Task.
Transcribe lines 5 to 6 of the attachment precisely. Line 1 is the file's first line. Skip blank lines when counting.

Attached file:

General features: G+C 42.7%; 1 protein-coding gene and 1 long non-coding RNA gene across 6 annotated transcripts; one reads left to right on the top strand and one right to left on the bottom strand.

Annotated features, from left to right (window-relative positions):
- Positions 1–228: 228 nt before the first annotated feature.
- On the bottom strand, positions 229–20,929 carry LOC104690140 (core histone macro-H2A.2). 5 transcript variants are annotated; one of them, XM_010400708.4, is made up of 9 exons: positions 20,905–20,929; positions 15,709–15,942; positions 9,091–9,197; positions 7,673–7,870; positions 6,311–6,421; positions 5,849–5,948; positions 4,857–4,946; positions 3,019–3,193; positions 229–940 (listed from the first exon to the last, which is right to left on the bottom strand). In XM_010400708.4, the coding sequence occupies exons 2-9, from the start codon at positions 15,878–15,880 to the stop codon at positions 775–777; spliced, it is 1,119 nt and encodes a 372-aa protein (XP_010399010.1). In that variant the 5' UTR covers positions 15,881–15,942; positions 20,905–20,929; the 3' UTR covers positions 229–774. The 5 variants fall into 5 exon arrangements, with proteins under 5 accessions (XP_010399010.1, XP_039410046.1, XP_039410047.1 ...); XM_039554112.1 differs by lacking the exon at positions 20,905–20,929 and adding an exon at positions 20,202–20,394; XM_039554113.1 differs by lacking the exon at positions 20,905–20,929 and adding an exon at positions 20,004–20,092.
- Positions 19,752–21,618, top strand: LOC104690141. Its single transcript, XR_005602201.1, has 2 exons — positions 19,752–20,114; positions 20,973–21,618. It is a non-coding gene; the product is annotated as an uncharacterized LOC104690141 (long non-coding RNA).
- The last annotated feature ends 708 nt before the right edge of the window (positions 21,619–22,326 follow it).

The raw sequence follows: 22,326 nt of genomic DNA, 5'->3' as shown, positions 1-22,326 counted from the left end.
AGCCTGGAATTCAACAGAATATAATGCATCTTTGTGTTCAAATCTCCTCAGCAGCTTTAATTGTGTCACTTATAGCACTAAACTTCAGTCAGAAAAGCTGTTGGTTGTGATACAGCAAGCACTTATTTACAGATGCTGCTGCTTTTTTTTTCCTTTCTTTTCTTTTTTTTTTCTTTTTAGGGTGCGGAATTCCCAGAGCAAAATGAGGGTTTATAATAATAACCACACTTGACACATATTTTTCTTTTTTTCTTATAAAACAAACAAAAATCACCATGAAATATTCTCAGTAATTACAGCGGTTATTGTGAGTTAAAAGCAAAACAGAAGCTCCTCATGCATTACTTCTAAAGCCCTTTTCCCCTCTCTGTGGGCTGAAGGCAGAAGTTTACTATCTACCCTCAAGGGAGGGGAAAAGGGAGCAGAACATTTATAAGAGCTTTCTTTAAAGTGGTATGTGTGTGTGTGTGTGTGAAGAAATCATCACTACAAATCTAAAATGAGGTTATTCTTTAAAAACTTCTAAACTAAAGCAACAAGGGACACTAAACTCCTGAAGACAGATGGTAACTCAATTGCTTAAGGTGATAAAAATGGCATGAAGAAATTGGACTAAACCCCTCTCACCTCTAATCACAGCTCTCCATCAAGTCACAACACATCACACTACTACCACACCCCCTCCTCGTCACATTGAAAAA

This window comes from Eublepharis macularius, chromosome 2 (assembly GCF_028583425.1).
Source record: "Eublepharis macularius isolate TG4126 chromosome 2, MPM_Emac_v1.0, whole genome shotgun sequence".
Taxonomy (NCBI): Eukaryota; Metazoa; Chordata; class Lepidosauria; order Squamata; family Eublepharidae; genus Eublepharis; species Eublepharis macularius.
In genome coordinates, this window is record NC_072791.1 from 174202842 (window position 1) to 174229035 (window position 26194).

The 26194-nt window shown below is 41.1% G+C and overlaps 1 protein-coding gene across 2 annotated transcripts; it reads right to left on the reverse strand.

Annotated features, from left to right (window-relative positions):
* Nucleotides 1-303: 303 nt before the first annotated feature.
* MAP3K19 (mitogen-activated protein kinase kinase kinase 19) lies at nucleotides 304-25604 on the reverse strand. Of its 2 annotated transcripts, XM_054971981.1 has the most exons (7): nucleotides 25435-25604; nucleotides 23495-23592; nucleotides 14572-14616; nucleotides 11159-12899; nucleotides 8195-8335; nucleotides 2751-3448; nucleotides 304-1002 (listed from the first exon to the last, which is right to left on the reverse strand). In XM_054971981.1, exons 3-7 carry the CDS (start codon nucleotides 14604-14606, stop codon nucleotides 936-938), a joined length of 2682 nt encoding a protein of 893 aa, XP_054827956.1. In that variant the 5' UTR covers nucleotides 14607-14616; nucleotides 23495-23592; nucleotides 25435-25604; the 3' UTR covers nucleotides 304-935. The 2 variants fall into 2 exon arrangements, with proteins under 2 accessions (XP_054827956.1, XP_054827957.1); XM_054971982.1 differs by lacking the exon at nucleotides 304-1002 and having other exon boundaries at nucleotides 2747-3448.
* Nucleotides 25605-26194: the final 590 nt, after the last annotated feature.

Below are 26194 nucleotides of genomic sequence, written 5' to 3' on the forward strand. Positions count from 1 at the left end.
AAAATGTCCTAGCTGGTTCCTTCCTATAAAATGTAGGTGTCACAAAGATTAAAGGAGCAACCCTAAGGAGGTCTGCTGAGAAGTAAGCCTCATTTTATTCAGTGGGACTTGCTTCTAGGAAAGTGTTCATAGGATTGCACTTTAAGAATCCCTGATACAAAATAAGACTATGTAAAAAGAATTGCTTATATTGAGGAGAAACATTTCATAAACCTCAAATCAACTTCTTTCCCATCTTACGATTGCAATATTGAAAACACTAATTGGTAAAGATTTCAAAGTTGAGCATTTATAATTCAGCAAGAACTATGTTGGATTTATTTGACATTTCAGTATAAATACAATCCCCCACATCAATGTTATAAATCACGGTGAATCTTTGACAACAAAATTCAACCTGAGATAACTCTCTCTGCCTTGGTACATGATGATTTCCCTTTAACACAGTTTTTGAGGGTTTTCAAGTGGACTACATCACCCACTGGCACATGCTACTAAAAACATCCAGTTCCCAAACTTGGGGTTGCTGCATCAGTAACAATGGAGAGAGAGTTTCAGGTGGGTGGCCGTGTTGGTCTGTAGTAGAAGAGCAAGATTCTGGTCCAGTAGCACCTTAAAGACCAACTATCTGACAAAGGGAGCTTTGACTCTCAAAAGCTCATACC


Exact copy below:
- Positions 19,752–21,618, top strand: LOC104690141. Its single transcript, XR_005602201.1, has 2 exons — positions 19,752–20,114; positions 20,973–21,618. It is a non-coding gene; the product is annotated as an uncharacterized LOC104690141 (long non-coding RNA).
- The last annotated feature ends 708 nt before the right edge of the window (positions 21,619–22,326 follow it).